The classroom transformed into a courtroom for students enrolled in LEX 141: Civil Litigation II at Surry Community College as those studying paralegal technology put their knowledge and skills to the test by holding a mock trial complete with a jury and multiple witnesses.
Surry’s paralegal technology curriculum prepares students to work under the supervision of attorneys by performing routine legal tasks and assisting with substantive legal work. Students study topics such as commercial law, property law, legal research and writing, criminal law and family law.
The 11 students who conducted the trial as part of their final exams drew upon lessons learned in each of their previous courses, and have been preparing since last spring as Paralegal Lead Instructor Selina Dougherty explained.
“All of the preparation for the trial actually starts in Civil Litigation I where they begin to learn how trials work. Then in Civil Litigation II, they begin to prepare for the trial. About midway through the semester, students are broken into two teams to represent the defendant and plaintiff. During this time, they learn about discovery and serve each other with interrogatories, requests for production and requests for admission,” Dougherty said.
In preparation for the trial which focused on fair housing regulations, students also practiced opening and closing arguments and watched trials and voir dire, the art of picking juries.
The day of the mock trial, students began by selecting their own jury, made up of Surry Early College students. Each side presented witnesses and evidence and argued their case before the jury was asked to deliberate and produce a verdict. Paralegal Instructor Robert Payne served as the judge presiding over the case, while Dougherty moderated the trial.
Paralegal student Gabbie Cope, who acted as a member of the plaintiff’s team during the trial, commented on the benefits of conducting a trial in class.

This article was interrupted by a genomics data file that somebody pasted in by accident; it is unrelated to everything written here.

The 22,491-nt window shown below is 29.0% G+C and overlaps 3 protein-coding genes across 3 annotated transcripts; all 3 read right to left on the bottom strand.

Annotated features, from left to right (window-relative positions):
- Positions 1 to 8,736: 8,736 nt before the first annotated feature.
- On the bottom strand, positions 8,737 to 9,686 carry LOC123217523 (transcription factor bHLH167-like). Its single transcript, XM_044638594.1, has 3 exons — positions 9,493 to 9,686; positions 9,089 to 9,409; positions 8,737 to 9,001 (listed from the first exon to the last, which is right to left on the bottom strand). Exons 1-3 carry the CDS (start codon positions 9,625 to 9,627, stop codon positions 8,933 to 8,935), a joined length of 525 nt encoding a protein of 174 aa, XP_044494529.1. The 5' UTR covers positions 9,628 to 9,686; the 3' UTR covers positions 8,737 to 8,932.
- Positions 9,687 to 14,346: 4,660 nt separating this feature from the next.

“We had a blast, and we learned a lot about how actual trials are conducted and a great deal about trial procedure as well as how to conduct oneself in a courtroom atmosphere,” Cope said,
Dougherty echoed Cope’s sentiment. “One of my goals in the Paralegal program at Surry is for the students to learn all aspects of the law, while also realizing that learning about the law can be fun,” she said.
The colleges is designated as a Qualified Paralegal Studies Program by the North Carolina State Bar Board of Paralegal Certification. Graduates of Surry’s program are trained to assist attorneys in probate work, investigations, public records search, drafting and filing legal documents, research and office management.
“We have a superior paralegal program at Surry Community College,” Dougherty said. “For those outside of the legal profession, they can think of a paralegal as one who assists attorneys as a nurse assists a doctor. When our students graduate, they can hit the ground running and support their attorneys with researching and writing legal documents.”
Students enrolled in Surry’s paralegal technology program can earn an Associate in Applied Science Degree or a Paralegal Certificate. Employment opportunities are available in private law firms, governmental agencies, banks, insurance agencies and other business organizations. The average annual salary for a paralegal in North Carolina is approximately $48,000, according to the college.
For additional information contact Student Services at (336) 386-3264 or Lead Paralegal Instructor Selina Dougherty at (336) 386-3257 or firstname.lastname@example.org. Individuals can also follow the program, and all other Business Technologies programs, on Facebook @surrybusiness.